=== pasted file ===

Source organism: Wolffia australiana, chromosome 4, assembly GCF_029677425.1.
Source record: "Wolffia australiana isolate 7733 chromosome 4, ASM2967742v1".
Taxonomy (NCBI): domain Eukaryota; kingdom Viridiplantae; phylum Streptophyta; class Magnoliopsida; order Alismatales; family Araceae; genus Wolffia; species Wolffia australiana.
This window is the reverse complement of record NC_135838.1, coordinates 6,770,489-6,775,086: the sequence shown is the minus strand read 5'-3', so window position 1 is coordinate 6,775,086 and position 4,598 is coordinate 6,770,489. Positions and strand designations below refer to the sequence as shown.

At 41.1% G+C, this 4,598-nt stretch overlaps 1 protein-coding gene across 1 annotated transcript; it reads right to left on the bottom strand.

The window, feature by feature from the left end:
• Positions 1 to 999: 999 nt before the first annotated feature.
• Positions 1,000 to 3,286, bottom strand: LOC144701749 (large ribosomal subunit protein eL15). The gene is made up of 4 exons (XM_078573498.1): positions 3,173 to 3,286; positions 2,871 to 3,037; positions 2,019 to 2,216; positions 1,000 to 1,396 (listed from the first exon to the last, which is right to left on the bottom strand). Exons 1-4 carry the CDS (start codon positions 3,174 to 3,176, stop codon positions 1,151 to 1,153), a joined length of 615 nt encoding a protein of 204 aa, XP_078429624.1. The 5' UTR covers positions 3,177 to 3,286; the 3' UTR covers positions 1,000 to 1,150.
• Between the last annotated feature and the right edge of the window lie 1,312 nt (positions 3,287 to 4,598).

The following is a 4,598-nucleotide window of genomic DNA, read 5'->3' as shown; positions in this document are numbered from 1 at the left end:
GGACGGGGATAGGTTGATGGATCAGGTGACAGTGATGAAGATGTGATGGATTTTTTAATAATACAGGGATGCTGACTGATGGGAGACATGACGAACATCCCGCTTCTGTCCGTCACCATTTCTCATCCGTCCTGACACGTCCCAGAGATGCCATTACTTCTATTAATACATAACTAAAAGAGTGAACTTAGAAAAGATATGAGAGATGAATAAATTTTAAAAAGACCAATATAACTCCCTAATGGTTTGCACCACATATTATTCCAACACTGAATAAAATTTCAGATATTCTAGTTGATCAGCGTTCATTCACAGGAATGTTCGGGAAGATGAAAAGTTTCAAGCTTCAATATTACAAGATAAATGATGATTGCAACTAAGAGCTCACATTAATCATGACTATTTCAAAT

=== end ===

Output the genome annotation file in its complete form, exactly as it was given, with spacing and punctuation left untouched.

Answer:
Source organism: Wolffia australiana, chromosome 4, assembly GCF_029677425.1.
Source record: "Wolffia australiana isolate 7733 chromosome 4, ASM2967742v1".
Taxonomy (NCBI): domain Eukaryota; kingdom Viridiplantae; phylum Streptophyta; class Magnoliopsida; order Alismatales; family Araceae; genus Wolffia; species Wolffia australiana.
This window is the reverse complement of record NC_135838.1, coordinates 6,770,489-6,775,086: the sequence shown is the minus strand read 5'-3', so window position 1 is coordinate 6,775,086 and position 4,598 is coordinate 6,770,489. Positions and strand designations below refer to the sequence as shown.

At 41.1% G+C, this 4,598-nt stretch overlaps 1 protein-coding gene across 1 annotated transcript; it reads right to left on the bottom strand.

The window, feature by feature from the left end:
• Positions 1 to 999: 999 nt before the first annotated feature.
• Positions 1,000 to 3,286, bottom strand: LOC144701749 (large ribosomal subunit protein eL15). The gene is made up of 4 exons (XM_078573498.1): positions 3,173 to 3,286; positions 2,871 to 3,037; positions 2,019 to 2,216; positions 1,000 to 1,396 (listed from the first exon to the last, which is right to left on the bottom strand). Exons 1-4 carry the CDS (start codon positions 3,174 to 3,176, stop codon positions 1,151 to 1,153), a joined length of 615 nt encoding a protein of 204 aa, XP_078429624.1. The 5' UTR covers positions 3,177 to 3,286; the 3' UTR covers positions 1,000 to 1,150.
• Between the last annotated feature and the right edge of the window lie 1,312 nt (positions 3,287 to 4,598).

The following is a 4,598-nucleotide window of genomic DNA, read 5'->3' as shown; positions in this document are numbered from 1 at the left end:
GGACGGGGATAGGTTGATGGATCAGGTGACAGTGATGAAGATGTGATGGATTTTTTAATAATACAGGGATGCTGACTGATGGGAGACATGACGAACATCCCGCTTCTGTCCGTCACCATTTCTCATCCGTCCTGACACGTCCCAGAGATGCCATTACTTCTATTAATACATAACTAAAAGAGTGAACTTAGAAAAGATATGAGAGATGAATAAATTTTAAAAAGACCAATATAACTCCCTAATGGTTTGCACCACATATTATTCCAACACTGAATAAAATTTCAGATATTCTAGTTGATCAGCGTTCATTCACAGGAATGTTCGGGAAGATGAAAAGTTTCAAGCTTCAATATTACAAGATAAATGATGATTGCAACTAAGAGCTCACATTAATCATGACTATTTCAAAT